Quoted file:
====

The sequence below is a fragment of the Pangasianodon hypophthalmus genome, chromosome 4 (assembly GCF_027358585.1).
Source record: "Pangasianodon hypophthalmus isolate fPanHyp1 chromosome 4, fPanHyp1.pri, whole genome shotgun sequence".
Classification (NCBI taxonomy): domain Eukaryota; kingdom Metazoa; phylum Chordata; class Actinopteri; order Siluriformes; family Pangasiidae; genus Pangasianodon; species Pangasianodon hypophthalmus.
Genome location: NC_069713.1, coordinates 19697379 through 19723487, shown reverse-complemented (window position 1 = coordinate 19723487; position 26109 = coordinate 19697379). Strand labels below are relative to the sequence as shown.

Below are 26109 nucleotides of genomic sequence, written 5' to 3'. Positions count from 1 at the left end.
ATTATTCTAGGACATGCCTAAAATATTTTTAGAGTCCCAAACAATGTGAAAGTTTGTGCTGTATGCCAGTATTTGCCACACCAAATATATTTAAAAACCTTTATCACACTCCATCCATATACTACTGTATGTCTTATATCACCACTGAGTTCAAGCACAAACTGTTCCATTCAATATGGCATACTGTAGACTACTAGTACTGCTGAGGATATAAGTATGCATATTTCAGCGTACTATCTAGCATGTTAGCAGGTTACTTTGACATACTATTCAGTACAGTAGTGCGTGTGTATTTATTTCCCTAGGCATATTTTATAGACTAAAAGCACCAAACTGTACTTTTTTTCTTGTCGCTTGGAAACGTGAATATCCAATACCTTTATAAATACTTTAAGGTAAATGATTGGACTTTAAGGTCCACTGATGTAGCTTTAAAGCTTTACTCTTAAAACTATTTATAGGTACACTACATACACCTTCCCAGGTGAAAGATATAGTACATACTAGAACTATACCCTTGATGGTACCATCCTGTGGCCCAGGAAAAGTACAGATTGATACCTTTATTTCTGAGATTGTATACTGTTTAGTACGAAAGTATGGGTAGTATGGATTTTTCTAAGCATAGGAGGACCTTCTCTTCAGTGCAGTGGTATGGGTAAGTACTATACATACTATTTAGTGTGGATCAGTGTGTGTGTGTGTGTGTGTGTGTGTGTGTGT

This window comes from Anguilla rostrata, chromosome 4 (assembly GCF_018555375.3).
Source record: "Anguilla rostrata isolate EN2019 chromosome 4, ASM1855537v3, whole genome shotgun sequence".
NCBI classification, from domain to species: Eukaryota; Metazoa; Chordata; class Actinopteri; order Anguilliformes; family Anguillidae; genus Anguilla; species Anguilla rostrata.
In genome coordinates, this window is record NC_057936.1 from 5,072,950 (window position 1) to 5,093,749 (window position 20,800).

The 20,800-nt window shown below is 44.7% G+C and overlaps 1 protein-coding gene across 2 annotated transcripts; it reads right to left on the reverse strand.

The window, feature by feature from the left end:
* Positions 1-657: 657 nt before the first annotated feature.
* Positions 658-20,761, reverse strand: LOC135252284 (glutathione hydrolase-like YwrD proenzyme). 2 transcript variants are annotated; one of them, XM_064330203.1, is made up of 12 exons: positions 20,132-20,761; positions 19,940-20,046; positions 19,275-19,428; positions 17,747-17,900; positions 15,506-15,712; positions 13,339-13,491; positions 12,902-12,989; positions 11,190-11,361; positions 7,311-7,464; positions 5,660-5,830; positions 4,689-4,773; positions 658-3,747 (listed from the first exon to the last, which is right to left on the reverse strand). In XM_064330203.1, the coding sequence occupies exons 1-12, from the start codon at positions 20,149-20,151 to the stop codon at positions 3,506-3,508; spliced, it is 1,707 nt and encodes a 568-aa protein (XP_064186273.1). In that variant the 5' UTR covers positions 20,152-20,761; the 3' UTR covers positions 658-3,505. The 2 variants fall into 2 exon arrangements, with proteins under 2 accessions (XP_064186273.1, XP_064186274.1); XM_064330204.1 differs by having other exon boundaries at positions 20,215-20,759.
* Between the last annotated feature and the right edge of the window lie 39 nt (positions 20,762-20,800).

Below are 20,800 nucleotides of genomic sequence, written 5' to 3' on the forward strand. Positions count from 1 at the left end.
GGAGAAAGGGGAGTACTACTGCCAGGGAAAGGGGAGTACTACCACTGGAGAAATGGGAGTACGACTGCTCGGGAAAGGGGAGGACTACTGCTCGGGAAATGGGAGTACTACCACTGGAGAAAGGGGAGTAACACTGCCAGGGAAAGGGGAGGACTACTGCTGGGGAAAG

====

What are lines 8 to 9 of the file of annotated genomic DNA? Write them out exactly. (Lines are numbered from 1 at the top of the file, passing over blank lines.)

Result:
Source record: "Anguilla rostrata isolate EN2019 chromosome 4, ASM1855537v3, whole genome shotgun sequence".
NCBI classification, from domain to species: Eukaryota; Metazoa; Chordata; class Actinopteri; order Anguilliformes; family Anguillidae; genus Anguilla; species Anguilla rostrata.